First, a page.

Headlines

  • Moroccan officials announced yesterday that they have arrested a Belgian man who was tried and convicted in absentia by a Belgian court last year for involvement in a terrorist organization; he is believed to have been an associate of one of the leaders of the Nov. 13 Paris attacks.

 

  • Heavy bombing from Saudi coalition airstrikes targeting Sanaa, Yemen, has killed at least 35 people in recent days, including Almigdad Mojalli, a Yemeni journalist who had reported for Voice of America.

 

  • Israeli officials are responding to two stabbing attacks targeting women in Israeli settlements; on Sunday, a Palestinian suspect killed a 38-year-old Israeli woman in her home in Otniel, south of Hebron, and on Monday, a pregnant woman was stabbed in the Tekoa settlement near Jerusalem.

 

  • Libya’s Unity Presidential Council announced today that it has formed a 32-member cabinet drawn from representatives of both the Tobruk and Tripoli governments; the Council, which is based in Tunisia, is the result of a U.N.-brokered peace plan, but it faces significant opposition from holdouts in both governments.

 

  • Formal invitations to Syrian peace talks, scheduled to begin in a week, have yet to be sent and the talks could be postponed pending continuing disputes between Saudi Arabia and Russia over who should represent the Syrian opposition.

Arguments and Analysis

Occupation, Inc.: How Settlement Businesses Contribute to Israel’s Violations of Palestinian Rights” (Human Rights Watch)

“The employment of Palestinians in settlement businesses does not, in any case, remedy settlement businesses’ contribution to violations of international human rights and humanitarian law. The cumulative impact of Israeli discrimination, as documented in this report and numerous others, is to entrench a system that contributes to the impoverishment of many Palestinian residents of the West Bank while directly benefitting settlement businesses, making Palestinians’ desperate need for jobs a poor basis to justify continued complicity in that discrimination. The World Bank estimates that discriminatory Israeli restrictions in Area C of the West Bank, most of which are directly linked to Israel’s settlement and land policies, cost the Palestinian economy $3.4 billion a year. These restrictions drive up unemployment and drive down wages in areas of the West Bank. Farmers in Area C are particularly hard hit by Israel’s unlawful and discriminatory land and water policies, causing many to lose their traditional livelihoods. Many Palestinians are therefore left with little choice but to seek employment in settlements, providing a steady source of cheap labor for settlement companies.”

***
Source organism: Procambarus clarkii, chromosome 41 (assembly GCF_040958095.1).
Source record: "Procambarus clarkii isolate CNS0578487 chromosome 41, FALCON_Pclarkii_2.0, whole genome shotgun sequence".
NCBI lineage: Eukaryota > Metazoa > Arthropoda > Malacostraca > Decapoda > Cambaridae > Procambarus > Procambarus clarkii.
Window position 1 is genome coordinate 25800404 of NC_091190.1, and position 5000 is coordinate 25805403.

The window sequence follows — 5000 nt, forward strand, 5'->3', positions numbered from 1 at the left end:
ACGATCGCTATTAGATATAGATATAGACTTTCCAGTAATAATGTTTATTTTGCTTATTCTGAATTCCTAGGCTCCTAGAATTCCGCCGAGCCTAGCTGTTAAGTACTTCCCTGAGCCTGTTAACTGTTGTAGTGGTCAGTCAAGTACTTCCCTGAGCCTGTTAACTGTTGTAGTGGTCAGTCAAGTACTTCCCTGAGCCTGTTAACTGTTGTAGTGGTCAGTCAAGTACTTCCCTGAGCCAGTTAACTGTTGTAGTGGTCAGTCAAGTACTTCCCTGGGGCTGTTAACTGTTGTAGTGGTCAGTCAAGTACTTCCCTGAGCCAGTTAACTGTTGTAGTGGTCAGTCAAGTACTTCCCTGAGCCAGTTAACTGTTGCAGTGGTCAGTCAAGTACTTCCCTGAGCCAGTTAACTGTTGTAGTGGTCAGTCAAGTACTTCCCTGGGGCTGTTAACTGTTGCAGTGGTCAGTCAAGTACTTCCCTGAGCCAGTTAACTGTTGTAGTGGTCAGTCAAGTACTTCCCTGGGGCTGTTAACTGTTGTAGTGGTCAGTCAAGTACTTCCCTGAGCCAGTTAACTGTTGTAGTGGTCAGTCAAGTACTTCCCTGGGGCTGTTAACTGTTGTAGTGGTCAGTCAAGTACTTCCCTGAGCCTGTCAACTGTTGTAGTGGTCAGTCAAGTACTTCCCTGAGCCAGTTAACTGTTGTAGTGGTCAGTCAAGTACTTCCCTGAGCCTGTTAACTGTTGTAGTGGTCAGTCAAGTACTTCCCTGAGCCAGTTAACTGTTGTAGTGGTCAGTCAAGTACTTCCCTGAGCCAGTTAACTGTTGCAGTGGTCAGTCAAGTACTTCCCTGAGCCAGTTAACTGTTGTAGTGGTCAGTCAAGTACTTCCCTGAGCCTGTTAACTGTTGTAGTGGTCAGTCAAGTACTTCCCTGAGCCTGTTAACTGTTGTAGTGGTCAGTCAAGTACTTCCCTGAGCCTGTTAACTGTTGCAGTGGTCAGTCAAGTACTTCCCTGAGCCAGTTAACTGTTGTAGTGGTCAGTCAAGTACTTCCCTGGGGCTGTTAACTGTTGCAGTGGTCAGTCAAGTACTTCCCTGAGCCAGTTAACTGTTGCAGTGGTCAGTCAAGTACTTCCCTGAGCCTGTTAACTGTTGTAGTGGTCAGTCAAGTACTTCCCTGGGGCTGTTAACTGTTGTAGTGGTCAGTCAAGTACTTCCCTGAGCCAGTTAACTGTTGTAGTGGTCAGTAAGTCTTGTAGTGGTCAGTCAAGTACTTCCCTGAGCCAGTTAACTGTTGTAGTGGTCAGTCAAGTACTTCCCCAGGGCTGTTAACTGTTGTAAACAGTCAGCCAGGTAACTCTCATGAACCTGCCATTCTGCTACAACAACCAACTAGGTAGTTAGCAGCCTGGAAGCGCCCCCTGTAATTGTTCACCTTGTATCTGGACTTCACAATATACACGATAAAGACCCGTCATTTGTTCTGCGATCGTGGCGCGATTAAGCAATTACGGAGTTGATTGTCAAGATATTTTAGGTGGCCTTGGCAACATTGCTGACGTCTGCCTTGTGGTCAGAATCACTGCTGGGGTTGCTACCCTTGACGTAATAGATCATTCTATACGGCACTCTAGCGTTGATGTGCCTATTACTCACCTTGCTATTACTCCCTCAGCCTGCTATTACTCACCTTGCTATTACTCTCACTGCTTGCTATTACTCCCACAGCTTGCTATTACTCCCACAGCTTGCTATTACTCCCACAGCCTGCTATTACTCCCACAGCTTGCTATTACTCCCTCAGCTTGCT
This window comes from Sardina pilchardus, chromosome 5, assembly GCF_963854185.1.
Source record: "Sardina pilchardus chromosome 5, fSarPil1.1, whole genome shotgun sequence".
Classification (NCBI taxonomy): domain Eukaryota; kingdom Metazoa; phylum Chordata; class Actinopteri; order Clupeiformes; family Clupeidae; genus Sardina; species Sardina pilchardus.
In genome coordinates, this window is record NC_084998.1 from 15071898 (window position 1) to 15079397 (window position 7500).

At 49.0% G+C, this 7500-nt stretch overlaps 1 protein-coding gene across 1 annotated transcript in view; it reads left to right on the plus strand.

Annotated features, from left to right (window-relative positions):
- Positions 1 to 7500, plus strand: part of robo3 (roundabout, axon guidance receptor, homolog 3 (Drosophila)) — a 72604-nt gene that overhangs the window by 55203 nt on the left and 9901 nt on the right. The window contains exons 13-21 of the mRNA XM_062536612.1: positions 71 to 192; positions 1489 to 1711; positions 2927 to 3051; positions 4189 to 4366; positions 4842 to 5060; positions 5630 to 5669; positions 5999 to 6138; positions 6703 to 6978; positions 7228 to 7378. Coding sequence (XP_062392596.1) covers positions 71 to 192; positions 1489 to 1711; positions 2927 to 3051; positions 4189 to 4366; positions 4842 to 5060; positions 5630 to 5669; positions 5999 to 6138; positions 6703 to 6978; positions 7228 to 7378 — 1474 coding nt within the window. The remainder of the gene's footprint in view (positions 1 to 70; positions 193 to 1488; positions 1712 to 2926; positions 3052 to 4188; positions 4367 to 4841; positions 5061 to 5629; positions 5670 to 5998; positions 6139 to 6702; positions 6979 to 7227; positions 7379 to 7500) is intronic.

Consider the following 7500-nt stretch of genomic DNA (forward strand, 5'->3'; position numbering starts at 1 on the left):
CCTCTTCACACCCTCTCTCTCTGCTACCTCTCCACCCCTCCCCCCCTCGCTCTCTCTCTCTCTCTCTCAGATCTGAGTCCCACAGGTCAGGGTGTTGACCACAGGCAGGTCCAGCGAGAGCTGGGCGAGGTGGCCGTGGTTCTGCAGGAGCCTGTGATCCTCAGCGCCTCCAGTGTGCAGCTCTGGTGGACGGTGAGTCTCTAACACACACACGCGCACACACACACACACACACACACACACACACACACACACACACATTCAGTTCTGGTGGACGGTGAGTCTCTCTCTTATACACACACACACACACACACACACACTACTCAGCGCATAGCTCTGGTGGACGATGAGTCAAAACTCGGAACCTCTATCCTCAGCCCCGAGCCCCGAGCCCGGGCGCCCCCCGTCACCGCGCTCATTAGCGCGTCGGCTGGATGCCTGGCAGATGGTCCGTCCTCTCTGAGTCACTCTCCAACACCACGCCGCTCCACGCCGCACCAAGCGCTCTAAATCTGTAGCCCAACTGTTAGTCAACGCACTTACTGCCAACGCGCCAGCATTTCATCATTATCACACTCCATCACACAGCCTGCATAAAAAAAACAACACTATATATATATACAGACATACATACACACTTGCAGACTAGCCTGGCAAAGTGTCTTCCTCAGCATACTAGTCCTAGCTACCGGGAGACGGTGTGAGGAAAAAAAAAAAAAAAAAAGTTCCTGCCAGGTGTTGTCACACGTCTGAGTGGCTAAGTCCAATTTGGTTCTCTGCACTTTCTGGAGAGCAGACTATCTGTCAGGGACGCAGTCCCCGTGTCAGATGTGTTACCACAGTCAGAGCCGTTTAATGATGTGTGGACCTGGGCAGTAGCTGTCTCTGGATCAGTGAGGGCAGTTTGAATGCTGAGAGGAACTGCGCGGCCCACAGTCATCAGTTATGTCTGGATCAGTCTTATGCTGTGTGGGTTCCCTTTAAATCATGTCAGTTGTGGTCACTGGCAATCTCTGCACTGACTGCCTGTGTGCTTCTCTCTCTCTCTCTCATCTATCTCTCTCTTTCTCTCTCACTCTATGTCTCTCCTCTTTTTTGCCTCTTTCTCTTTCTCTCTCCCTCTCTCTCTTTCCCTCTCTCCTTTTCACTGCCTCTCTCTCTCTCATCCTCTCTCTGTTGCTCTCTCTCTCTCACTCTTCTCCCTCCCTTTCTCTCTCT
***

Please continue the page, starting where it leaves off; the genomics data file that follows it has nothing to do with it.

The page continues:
Female refugees face physical assault, exploitation and sexual harassment on their journey through Europe” (Amnesty International)

“A dozen of the women interviewed said that they had been touched, stroked or leered at in European transit camps. One 22-year-old Iraqi woman told Amnesty International that when she was in Germany a uniformed security guard offered to give her some clothes in exchange for ‘spending time alone’ with him. ‘Nobody should have to take these dangerous routes in the first place. The best way to avoid abuses and exploitation by smugglers is for European governments to allow safe and legal routes from the outset. For those who have no other choice, it is completely unacceptable that their passage across Europe exposes them to further humiliation, uncertainty and insecurity,’ said [Amnesty International’s Crisis Response Director] Tirana Hassan.”

-J. Dana Stuster

ATTA KENARE/AFP/Getty Images